Derry, officially Londonderry, is the second-largest city in Northern Ireland and the fourth-largest city on the island of Ireland. The name Derry is an anglicisation of the Old Irish name Daire (modern Irish: Doire [ˈd̪ˠɛɾʲə]) meaning "oak grove". In 1613, the city was granted a royal charter by King James I and gained the "London" prefix to reflect the funding of its construction by the London guilds. While the city is more usually known colloquially as Derry, Londonderry is also commonly used and remains the legal name.
The old walled city lies on the west bank of the River Foyle, which is spanned by two road bridges and one footbridge. The city now covers both banks (Cityside on the west and Waterside on the east). The population of the city was 83,652 at the 2001 Census, while the Derry Urban Area had a population of 90,736. The district administered by Derry City and Strabane District Council contains both Londonderry Port and City of Derry Airport. Derry is close to the border with County Donegal, with which it has had a close link for many centuries. The person traditionally seen as the founder of the original Derry is Saint Colmcille, a holy man from Tír Chonaill, the old name for almost all of modern County Donegal, of which the west bank of the Foyle was a part before 1610. In 2013, Derry was the inaugural UK City of Culture, having been awarded the title in 2010. According to the city's Royal Charter of 10 April 1662, the official name is "Londonderry". This was reaffirmed in a High Court decision in 2007.
"Derry" has been used in the names of the local government district and council since 1984, when the council changed its name from "Londonderry City Council" to "Derry City Council". This also changed the name of the district, which had been created in 1973 and included both the city and surrounding rural areas. In the 2015 local government reform, the district was merged with the Strabane district to form the Derry City and Strabane district, with the councils likewise merged.
The 2007 court case arose because Derry City Council wanted clarification on whether the 1984 name change of the council and district had changed the official name of the city and what the procedure would be to effect a name change. The court clarified that Londonderry remained the official name and that the correct procedure to change the name would be via a petition to the Privy Council. Derry City Council afterward began this process, and was involved in conducting an equality impact assessment report (EQIA). Firstly it held an opinion poll of district residents in 2009, which reported that 75% of Catholics and 77% of Nationalists found the proposed change acceptable, compared to 6% of Protestants and 8% of Unionists. The EQIA then held two consultative forums, and solicited comments from the general public on whether or not the city should have its name changed to Derry. A total of 12,136 comments were received, of which 3,108 were broadly in favour of the proposal, and 9,028 opposed to it. On 23 July 2015, the council voted in favour of a motion to change the official name of the city to Derry and to write to Mark H. Durkan, Northern Ireland Minister of the Environment, to ask how the change could be effected.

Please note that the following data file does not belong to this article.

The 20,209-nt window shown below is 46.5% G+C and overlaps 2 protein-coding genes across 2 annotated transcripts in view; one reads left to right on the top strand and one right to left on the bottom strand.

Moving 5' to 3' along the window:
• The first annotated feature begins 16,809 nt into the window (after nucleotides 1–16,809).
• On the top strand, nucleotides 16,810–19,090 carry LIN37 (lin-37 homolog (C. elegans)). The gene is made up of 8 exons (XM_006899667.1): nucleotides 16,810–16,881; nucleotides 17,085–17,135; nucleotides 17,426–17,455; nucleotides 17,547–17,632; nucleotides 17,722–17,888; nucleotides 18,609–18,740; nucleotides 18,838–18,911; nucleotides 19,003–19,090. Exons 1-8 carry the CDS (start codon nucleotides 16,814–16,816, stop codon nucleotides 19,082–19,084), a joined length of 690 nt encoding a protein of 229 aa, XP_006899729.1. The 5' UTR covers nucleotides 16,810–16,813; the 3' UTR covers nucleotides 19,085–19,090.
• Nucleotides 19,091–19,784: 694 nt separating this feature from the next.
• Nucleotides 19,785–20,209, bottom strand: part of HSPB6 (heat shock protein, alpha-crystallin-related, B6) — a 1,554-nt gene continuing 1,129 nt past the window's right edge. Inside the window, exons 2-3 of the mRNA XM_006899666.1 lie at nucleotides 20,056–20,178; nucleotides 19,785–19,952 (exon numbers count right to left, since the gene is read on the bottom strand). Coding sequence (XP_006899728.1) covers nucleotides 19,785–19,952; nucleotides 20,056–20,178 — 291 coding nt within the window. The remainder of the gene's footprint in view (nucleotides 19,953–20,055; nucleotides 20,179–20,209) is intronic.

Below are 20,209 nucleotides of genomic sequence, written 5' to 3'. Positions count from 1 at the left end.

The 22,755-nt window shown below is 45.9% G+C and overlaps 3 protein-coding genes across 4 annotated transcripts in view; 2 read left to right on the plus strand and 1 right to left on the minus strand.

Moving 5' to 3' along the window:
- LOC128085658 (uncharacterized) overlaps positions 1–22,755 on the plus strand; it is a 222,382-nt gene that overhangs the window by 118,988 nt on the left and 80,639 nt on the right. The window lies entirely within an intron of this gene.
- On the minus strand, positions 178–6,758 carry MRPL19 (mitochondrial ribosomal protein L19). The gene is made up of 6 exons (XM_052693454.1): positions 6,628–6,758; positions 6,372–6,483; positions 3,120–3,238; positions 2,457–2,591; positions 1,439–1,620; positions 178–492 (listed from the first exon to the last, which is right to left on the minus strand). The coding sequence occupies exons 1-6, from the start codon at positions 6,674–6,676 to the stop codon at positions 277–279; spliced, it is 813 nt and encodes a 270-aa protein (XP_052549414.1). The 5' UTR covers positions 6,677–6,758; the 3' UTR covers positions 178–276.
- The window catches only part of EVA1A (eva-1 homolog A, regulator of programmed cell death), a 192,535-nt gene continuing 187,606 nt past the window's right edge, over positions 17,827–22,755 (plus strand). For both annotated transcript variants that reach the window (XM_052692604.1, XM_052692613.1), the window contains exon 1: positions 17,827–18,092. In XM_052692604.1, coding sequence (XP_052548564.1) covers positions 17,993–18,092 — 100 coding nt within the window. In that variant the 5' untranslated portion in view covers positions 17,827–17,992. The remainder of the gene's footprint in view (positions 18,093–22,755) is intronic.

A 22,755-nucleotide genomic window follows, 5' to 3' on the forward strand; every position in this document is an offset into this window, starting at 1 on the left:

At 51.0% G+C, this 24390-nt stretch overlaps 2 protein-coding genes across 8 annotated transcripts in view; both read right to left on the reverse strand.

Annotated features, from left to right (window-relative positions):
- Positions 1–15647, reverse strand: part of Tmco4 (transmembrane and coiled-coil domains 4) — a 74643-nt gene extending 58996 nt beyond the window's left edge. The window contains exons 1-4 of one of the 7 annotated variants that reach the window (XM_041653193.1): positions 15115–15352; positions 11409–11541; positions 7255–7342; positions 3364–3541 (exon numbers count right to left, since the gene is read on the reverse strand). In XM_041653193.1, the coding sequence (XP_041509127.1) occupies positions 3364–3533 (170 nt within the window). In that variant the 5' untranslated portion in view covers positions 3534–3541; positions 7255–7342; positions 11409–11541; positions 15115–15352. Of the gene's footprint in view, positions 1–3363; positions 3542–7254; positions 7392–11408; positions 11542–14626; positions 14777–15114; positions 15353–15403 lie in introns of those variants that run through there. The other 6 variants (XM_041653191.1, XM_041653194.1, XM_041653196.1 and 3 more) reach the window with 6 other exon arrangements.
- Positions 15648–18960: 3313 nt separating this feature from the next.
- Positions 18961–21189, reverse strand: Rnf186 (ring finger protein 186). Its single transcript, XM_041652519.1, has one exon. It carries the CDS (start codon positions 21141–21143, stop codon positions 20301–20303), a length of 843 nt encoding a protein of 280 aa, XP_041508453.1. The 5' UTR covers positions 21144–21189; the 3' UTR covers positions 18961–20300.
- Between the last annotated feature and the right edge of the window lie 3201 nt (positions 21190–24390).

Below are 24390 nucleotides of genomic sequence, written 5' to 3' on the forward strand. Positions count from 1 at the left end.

Despite the official name, the city is more usually known as "Derry", which is an anglicisation of the Irish Daire or Doire, and translates as "oak-grove/oak-wood". The name derives from the settlement's earliest references, Daire Calgaich ("oak-grove of Calgach"). The name was changed from Derry in 1613 during the Plantation of Ulster to reflect the establishment of the city by the London guilds.
The name "Derry" is preferred by nationalists and it is broadly used throughout Northern Ireland's Catholic community, as well as that of the Republic of Ireland, whereas many unionists prefer "Londonderry"; however, in everyday conversation "Derry" is used by most Protestant residents of the city. Linguist Kevin McCafferty argues that "It is not, strictly speaking, correct that Northern Ireland Catholics call it Derry, while Protestants use the Londonderry form, although this pattern has become more common locally since the mid-1980s, when the city council changed its name by dropping the prefix". In McCafferty's survey of language use in the city, "only very few interviewees—all Protestants—use the official form".